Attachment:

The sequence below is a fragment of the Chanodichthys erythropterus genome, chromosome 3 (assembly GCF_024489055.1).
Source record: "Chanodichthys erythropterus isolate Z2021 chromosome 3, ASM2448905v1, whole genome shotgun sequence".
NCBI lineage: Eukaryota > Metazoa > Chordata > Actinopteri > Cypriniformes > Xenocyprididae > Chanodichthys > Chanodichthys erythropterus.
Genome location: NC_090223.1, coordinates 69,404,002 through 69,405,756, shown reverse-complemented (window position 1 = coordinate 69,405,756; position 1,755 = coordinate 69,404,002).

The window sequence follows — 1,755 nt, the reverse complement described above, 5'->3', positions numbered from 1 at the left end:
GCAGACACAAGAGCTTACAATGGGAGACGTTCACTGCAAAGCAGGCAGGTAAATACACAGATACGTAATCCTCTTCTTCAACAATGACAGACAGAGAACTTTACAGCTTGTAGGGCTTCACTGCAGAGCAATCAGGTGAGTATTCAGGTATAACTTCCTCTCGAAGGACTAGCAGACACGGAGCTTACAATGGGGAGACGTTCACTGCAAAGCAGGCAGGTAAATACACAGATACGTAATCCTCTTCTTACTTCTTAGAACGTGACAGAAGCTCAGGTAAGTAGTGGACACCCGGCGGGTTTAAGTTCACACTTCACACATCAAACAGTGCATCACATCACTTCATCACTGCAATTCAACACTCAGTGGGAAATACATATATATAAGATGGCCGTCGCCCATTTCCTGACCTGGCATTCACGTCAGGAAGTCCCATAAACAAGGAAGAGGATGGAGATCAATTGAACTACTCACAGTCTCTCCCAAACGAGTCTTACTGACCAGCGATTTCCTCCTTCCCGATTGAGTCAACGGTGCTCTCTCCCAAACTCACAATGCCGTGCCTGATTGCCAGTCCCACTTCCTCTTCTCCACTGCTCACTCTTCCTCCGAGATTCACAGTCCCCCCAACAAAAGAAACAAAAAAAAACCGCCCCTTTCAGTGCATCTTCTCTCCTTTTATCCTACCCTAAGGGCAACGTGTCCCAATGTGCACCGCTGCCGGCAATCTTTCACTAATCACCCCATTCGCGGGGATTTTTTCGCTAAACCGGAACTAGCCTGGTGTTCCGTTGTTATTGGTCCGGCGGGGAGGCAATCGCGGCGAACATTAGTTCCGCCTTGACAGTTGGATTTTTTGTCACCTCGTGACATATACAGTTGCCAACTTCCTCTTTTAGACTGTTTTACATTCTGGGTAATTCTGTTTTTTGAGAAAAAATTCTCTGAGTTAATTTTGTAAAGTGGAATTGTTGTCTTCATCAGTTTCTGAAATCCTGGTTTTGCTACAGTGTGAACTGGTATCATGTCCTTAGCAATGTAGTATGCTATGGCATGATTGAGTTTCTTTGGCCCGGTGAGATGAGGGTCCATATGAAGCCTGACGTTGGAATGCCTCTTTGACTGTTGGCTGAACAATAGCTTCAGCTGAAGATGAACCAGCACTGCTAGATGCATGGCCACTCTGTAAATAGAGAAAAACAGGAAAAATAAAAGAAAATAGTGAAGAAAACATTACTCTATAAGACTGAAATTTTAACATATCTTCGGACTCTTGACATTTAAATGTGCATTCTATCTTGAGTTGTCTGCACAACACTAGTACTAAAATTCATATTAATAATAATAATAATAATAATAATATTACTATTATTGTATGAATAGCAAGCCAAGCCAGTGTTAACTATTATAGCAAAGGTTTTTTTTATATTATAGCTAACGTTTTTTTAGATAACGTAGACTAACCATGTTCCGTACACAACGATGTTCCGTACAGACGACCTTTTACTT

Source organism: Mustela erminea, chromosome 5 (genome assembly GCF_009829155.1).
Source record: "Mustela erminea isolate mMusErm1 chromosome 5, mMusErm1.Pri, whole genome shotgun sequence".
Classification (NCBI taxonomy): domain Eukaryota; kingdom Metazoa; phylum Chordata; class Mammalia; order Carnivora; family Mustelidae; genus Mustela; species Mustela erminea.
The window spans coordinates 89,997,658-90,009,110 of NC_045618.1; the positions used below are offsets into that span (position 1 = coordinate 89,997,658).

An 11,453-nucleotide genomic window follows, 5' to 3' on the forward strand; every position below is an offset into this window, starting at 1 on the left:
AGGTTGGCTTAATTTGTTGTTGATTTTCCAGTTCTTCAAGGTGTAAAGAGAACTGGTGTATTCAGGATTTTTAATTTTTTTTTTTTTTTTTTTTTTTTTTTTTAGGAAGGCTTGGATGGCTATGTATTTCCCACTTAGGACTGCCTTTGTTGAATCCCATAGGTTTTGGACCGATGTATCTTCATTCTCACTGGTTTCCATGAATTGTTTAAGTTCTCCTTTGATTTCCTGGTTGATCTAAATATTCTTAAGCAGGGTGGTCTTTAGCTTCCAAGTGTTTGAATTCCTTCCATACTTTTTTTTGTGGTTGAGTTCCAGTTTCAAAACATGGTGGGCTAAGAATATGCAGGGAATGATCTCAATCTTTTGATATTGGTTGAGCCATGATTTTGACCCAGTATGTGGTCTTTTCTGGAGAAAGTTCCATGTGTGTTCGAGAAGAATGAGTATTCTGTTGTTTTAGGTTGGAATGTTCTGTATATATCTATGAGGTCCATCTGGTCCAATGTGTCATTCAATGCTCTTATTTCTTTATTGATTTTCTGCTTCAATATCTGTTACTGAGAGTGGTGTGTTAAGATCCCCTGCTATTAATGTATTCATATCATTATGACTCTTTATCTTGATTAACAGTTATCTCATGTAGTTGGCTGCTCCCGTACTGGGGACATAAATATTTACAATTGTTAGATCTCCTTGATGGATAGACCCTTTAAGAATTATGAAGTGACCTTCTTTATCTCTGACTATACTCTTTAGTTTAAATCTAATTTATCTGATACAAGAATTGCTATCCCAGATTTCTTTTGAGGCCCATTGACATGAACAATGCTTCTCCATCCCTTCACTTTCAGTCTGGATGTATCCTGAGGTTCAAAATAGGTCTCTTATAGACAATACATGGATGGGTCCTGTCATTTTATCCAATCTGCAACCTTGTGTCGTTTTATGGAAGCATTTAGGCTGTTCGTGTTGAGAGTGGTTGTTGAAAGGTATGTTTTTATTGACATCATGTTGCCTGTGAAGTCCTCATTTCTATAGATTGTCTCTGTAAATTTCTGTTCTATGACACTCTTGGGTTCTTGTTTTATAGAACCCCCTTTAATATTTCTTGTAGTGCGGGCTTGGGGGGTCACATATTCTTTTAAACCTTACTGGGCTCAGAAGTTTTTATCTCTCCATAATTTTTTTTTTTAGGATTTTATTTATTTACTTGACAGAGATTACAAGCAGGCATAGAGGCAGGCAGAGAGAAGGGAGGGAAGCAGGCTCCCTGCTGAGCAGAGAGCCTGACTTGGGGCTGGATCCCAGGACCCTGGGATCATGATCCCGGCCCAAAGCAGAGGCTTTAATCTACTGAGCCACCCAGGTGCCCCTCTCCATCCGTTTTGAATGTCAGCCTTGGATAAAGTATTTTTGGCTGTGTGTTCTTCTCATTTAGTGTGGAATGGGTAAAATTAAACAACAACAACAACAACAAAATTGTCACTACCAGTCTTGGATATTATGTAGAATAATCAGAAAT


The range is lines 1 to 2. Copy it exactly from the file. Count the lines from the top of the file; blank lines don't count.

The sequence below is a fragment of the Chanodichthys erythropterus genome, chromosome 3 (assembly GCF_024489055.1).
Source record: "Chanodichthys erythropterus isolate Z2021 chromosome 3, ASM2448905v1, whole genome shotgun sequence".